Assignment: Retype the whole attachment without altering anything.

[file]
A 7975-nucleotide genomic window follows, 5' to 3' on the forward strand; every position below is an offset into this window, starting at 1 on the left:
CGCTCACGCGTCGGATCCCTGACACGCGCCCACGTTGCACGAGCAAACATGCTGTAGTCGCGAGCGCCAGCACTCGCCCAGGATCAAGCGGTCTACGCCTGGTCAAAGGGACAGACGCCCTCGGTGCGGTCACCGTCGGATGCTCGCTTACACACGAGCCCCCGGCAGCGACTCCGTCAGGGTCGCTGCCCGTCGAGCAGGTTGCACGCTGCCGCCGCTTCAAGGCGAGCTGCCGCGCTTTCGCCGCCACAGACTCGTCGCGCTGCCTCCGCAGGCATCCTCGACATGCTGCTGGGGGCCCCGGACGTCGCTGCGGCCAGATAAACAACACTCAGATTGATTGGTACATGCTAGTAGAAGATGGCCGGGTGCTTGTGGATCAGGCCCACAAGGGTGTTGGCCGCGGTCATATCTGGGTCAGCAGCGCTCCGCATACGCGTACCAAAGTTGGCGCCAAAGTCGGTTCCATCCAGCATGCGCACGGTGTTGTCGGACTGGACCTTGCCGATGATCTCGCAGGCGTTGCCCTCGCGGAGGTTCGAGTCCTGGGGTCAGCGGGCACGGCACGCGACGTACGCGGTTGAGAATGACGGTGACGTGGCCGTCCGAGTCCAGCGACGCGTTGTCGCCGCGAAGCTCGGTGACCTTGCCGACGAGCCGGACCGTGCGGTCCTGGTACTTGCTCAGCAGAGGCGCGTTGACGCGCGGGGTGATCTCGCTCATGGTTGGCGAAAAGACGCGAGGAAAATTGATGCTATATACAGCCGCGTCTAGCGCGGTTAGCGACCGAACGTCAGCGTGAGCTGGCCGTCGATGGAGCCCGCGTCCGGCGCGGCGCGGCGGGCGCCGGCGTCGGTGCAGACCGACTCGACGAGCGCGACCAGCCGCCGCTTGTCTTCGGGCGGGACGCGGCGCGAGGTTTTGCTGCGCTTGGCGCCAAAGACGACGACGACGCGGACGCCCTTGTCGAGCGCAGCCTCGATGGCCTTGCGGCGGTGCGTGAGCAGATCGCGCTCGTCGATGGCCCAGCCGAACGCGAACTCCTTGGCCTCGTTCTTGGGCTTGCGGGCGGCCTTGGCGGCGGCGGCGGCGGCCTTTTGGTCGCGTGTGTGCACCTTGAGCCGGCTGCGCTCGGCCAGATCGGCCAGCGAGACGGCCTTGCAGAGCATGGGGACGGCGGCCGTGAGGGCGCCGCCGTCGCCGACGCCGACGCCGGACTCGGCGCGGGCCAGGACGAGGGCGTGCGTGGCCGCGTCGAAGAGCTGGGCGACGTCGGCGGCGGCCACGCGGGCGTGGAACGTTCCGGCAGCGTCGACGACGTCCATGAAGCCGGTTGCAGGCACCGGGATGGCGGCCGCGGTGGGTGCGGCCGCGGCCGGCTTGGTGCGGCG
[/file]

A 7975-nucleotide genomic window follows, 5' to 3' on the forward strand; every position below is an offset into this window, starting at 1 on the left:
CGCTCACGCGTCGGATCCCTGACACGCGCCCACGTTGCACGAGCAAACATGCTGTAGTCGCGAGCGCCAGCACTCGCCCAGGATCAAGCGGTCTACGCCTGGTCAAAGGGACAGACGCCCTCGGTGCGGTCACCGTCGGATGCTCGCTTACACACGAGCCCCCGGCAGCGACTCCGTCAGGGTCGCTGCCCGTCGAGCAGGTTGCACGCTGCCGCCGCTTCAAGGCGAGCTGCCGCGCTTTCGCCGCCACAGACTCGTCGCGCTGCCTCCGCAGGCATCCTCGACATGCTGCTGGGGGCCCCGGACGTCGCTGCGGCCAGATAAACAACACTCAGATTGATTGGTACATGCTAGTAGAAGATGGCCGGGTGCTTGTGGATCAGGCCCACAAGGGTGTTGGCCGCGGTCATATCTGGGTCAGCAGCGCTCCGCATACGCGTACCAAAGTTGGCGCCAAAGTCGGTTCCATCCAGCATGCGCACGGTGTTGTCGGACTGGACCTTGCCGATGATCTCGCAGGCGTTGCCCTCGCGGAGGTTCGAGTCCTGGGGTCAGCGGGCACGGCACGCGACGTACGCGGTTGAGAATGACGGTGACGTGGCCGTCCGAGTCCAGCGACGCGTTGTCGCCGCGAAGCTCGGTGACCTTGCCGACGAGCCGGACCGTGCGGTCCTGGTACTTGCTCAGCAGAGGCGCGTTGACGCGCGGGGTGATCTCGCTCATGGTTGGCGAAAAGACGCGAGGAAAATTGATGCTATATACAGCCGCGTCTAGCGCGGTTAGCGACCGAACGTCAGCGTGAGCTGGCCGTCGATGGAGCCCGCGTCCGGCGCGGCGCGGCGGGCGCCGGCGTCGGTGCAGACCGACTCGACGAGCGCGACCAGCCGCCGCTTGTCTTCGGGCGGGACGCGGCGCGAGGTTTTGCTGCGCTTGGCGCCAAAGACGACGACGACGCGGACGCCCTTGTCGAGCGCAGCCTCGATGGCCTTGCGGCGGTGCGTGAGCAGATCGCGCTCGTCGATGGCCCAGCCGAACGCGAACTCCTTGGCCTCGTTCTTGGGCTTGCGGGCGGCCTTGGCGGCGGCGGCGGCGGCCTTTTGGTCGCGTGTGTGCACCTTGAGCCGGCTGCGCTCGGCCAGATCGGCCAGCGAGACGGCCTTGCAGAGCATGGGGACGGCGGCCGTGAGGGCGCCGCCGTCGCCGACGCCGACGCCGGACTCGGCGCGGGCCAGGACGAGGGCGTGCGTGGCCGCGTCGAAGAGCTGGGCGACGTCGGCGGCGGCCACGCGGGCGTGGAACGTTCCGGCAGCGTCGACGACGTCCATGAAGCCGGTTGCAGGCACCGGGATGGCGGCCGCGGTGGGTGCGGCCGCGGCCGGCTTGGTGCGGCG